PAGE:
About

This website was originally produced to accompany a field trip to OVP in June 2011. This visit accompanied the Nature Inc conference that took place at ISS in The Hague from the 30th June – 2nd July 2011.

The information on this site emerges from an ongoing research project exploring the history, politics and geographies of rewilding in Europe. It is entitled ‘Return to the wild? The biogeographies of European rewilding and the de-domestication of cattle’. The research team comprises Jamie Lorimer and Clemens Driessen, from the Geography Department at Kings College London. The project is funded by the ESRC.

Taking OVP and the back-breeding of Heck cattle as its case studies the project has four main aims:

1. To situate European rewilding in its historic context. The project will produce a 20th century genealogy of Northern European rewilding. This will map changing forms, territories and temporalities associated with the fraught transition from pre-WW2 romantic nationalism to contemporary cosmopolitanist federalism.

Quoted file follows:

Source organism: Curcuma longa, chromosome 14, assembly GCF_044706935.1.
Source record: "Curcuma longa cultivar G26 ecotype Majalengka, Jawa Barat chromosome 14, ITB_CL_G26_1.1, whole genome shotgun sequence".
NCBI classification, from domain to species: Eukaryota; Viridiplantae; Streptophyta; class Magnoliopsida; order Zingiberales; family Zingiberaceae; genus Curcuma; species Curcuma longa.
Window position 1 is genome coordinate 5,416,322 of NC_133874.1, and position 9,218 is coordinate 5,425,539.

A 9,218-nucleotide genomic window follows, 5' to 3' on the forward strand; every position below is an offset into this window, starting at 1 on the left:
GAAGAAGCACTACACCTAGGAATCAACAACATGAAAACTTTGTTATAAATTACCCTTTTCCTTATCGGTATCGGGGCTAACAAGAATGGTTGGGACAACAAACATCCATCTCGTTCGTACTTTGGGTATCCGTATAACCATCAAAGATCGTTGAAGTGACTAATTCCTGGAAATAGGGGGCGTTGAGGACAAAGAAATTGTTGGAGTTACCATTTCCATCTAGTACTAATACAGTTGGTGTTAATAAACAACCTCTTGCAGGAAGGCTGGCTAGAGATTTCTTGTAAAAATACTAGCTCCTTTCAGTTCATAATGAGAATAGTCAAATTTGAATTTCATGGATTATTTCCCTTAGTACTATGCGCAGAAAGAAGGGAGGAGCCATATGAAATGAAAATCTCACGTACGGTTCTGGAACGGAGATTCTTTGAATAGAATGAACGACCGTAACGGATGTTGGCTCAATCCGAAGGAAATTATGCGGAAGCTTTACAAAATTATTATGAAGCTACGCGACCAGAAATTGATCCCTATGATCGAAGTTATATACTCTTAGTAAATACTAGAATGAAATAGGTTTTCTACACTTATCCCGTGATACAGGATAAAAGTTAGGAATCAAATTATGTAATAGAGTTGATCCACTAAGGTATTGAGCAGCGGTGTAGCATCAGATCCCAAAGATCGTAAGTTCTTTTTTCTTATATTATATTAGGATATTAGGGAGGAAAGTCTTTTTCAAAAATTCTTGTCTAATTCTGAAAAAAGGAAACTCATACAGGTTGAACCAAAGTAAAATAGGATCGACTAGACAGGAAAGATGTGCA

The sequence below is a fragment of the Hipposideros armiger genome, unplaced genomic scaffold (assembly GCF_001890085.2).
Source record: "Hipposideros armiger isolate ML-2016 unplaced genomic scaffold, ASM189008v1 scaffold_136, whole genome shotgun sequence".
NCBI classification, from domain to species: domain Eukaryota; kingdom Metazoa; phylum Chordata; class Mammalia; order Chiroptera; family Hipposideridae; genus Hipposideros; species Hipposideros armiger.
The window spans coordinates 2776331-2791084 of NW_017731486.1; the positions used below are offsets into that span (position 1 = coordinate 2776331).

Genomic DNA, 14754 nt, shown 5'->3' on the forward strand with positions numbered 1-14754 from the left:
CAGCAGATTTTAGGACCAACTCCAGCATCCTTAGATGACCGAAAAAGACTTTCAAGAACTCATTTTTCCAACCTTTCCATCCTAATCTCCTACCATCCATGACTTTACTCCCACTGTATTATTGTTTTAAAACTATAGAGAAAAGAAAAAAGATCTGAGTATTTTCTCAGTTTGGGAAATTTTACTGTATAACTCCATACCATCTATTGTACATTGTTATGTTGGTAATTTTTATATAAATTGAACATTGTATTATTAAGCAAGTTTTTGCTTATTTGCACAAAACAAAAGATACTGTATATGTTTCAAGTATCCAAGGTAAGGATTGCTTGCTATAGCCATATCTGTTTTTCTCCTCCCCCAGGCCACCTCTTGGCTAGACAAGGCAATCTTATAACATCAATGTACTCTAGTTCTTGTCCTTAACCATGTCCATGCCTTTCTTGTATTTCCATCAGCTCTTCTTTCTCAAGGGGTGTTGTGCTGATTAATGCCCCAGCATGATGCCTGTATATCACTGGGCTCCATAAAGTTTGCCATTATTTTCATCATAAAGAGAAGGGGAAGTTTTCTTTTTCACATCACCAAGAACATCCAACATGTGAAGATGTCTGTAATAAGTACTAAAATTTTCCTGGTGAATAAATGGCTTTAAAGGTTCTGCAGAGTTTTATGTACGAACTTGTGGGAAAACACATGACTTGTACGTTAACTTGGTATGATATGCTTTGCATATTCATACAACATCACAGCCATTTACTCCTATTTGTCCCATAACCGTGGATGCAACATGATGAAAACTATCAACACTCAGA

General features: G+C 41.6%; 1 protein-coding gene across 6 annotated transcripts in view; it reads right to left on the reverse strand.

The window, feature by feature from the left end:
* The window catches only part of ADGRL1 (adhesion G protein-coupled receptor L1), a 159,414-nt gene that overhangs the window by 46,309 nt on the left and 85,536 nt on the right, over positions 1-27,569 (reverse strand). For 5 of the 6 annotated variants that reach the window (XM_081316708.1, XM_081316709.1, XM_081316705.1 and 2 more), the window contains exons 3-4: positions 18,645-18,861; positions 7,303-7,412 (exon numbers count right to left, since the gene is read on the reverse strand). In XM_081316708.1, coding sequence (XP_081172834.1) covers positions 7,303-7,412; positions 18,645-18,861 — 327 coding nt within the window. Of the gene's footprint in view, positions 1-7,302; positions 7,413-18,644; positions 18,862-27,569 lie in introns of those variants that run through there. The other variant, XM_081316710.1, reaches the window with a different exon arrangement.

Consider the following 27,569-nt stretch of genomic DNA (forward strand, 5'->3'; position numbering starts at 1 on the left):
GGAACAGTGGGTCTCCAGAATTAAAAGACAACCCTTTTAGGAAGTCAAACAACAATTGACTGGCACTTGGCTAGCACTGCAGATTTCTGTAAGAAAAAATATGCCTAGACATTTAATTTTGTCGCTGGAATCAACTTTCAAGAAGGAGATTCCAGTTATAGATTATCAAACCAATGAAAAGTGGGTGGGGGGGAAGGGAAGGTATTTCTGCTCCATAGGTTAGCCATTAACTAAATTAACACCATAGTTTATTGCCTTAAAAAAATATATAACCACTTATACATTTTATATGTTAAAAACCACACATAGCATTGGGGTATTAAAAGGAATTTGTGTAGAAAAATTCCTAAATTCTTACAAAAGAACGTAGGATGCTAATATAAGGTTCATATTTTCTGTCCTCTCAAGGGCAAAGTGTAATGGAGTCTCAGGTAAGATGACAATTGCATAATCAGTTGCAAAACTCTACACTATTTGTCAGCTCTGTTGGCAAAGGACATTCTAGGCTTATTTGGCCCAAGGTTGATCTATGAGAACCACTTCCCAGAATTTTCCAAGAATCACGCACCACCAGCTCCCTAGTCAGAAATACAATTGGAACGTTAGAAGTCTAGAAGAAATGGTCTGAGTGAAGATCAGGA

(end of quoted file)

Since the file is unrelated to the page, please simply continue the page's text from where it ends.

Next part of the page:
2. To interrogate the geopolitics of Northern European rewilding. To provide a critical overview of the authentic past and future natures invoked in the discourses of powerful advocates and opponents of rewilding, concentrating in particular on geopolitical debates that interweave European (dis)integration and national identity with paleoecology and climate change.

3. To critically explore the biopolitics of rewilding. Focusing on a case study of the de-domestication of a companion species (cattle) for conservation the project will explore the ethics of rewilding, attending to frictions with alternative modes of nonhuman biopolitics, including animal welfare, biosecurity and biodiversity.

4. To examine the experimental epistemologies of the rewilding sciences. Rewilding is a multidisciplinary and experimental enterprise that draws on diverse natural sciences including anatomy, ethology and ecology. The project will critically examine the multiple forms of expertise involved in detecting, creating and contesting wildness to clarify the processes through which wildness emerges.

 

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